There was a third possible answer to the question of why “we … fail to explore” African international legal histories; it concerned the lack of necessary means, that is: the sources. While most accounts of the history of international law adhere to a positivist reading of written sources that would allow for direct access to ‘history’, especially those accounts mentioning Africa make explicit their regret about the paucity of (written) sources about pre-colonial African institutions. Indeed, researchers interested in these institutions face the challenge that apart from Amharic, Coptic (-Demotic), and Arabic texts, there are barely any documents written by Africans that could give insights into the continent’s past before the arrival of Arab and (later) European visitors and empire-builders of the nineteenth century. Thus, the question is: Is the writing of African international legal histories possible at all, if the practices and customs applied in the handling of inter-state/-polities-affairs between African peoples and beyond, however defined, are not recorded? Furthermore, in cases where sources are available, how should researchers, predominantly working in European languages (mostly English), describe and translate the institutions they are analyzing in historical Africa? Can (or must) the European terminology used by historians and legal scholars alike be replaced by other languages in order to avoid conceptual anachronism and linguistic imperialism? Are even careful transliterations, transcriptions, translation of legal terms in a given culture and practice enough to transcend European legal concepts and their terminologies? It seems to be a matter of academic integrity to admit that conclusive answers to these questions have not yet been found. Rather, they have to be sought in each individual case of a source (written or other) requiring critical analysis.

Once again: Who finds African International Legal Histories “relevant” – even though we have thus far “fail[ed] to explore” this topic in the necessary depth? Scholars rarely have a chance to interact with their readers beyond (peer) reviews and conferences. ‘Sales numbers’ are certainly not applicable for a journal article to ascertain its “relevance” through popularity. However, modern IT-tools of academic journal-websites offer metric data that pretend to indicate the number of “full text views” and “abstract views” (excluding of course those who accessed a hard copy version of the text). Over the last year I followed the curve of these two types of “views” of my online-readers and I noted a remarkable difference between them. During certain months, the ratio between “full text views” and “abstract views” was approximately 1:10 (e.g. 380:3420 in January 2020). Evidently, I cannot conclusively explain this ratio and its interesting incongruity with the metrics of the other contributions to the “Symposium on the ‘Trajectories of International Legal Histories’” in the same journal issue. However, over the last twelve months, I also received e-Mails from African (law) students and others who asked me to send them a copy of my article because they (or their universities) do not have the financial means to access the “full text”, only the “abstract” – which they “viewed”. Also, during a conference in Ethiopia, I was repeatedly asked for paper copies of this article. From these experiences and the data mentioned above I concluded that it is indeed necessary to pay more attention to such (institutional) academic contexts when researchers debate about the “relevance” of a given topic. And more to the point, the question must be sharpened: “What topic is ‘relevant’ where”? Many researchers or students of international law (probably in Africa) do find “African International Legal Histories” a “relevant” topic. But the question remains how knowledge production about Africa can take place in Africa as long as not even essential digital means are available.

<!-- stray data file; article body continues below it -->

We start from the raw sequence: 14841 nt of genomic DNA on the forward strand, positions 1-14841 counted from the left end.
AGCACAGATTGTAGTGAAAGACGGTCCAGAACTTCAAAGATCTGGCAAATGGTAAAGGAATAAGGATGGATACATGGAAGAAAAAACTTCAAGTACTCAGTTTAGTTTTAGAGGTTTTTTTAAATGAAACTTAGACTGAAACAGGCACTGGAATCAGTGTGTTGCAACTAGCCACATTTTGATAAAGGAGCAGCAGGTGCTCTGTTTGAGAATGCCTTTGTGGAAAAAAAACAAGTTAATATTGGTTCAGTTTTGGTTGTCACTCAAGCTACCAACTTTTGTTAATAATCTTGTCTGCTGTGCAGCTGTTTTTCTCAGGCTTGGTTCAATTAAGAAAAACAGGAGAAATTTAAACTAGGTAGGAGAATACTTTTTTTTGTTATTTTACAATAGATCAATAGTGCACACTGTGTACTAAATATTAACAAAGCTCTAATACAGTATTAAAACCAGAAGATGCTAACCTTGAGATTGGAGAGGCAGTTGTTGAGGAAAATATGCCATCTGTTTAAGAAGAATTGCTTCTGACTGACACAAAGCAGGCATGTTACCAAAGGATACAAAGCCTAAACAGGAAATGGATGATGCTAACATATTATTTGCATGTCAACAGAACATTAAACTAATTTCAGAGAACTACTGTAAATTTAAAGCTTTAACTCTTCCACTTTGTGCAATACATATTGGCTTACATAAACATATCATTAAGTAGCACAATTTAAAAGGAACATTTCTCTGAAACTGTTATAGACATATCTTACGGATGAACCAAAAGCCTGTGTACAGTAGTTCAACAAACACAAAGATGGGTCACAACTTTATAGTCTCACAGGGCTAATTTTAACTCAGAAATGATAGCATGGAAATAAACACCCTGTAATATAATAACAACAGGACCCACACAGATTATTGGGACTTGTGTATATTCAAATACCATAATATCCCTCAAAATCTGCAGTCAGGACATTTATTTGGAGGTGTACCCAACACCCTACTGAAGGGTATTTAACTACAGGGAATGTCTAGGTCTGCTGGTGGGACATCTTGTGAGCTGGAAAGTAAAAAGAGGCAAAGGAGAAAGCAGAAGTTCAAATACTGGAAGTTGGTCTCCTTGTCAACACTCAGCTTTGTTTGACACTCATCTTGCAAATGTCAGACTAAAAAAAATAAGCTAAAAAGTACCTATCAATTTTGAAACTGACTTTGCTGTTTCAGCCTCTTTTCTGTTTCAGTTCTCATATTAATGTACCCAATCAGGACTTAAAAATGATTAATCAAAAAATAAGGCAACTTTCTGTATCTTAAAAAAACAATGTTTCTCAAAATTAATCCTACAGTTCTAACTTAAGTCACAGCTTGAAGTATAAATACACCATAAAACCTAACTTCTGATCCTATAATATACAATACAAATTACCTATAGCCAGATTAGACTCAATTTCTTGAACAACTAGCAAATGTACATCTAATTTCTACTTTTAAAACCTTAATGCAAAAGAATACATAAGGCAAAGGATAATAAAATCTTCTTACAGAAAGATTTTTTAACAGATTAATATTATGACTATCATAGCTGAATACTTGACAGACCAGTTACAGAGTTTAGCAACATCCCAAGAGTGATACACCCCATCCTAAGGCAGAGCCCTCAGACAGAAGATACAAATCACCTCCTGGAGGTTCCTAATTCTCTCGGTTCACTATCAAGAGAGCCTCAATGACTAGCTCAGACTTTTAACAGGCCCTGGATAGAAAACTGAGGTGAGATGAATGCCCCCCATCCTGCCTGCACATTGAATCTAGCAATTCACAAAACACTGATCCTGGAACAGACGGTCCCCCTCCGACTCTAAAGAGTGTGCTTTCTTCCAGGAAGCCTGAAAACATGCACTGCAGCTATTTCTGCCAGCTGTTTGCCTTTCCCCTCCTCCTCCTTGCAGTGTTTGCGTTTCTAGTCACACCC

Jakob Zollmann’s article “African International Legal Histories – International Law in Africa: Perspectives and Possibilities” has been published in the Leiden Journal of International Law 31, no. 4 (2018): pp. 897-914. Access to the article is available here.

Written by

Jakob Zollmann is Research Fellow at the WZB Center for Global Constitutionalism.
Website at the WZB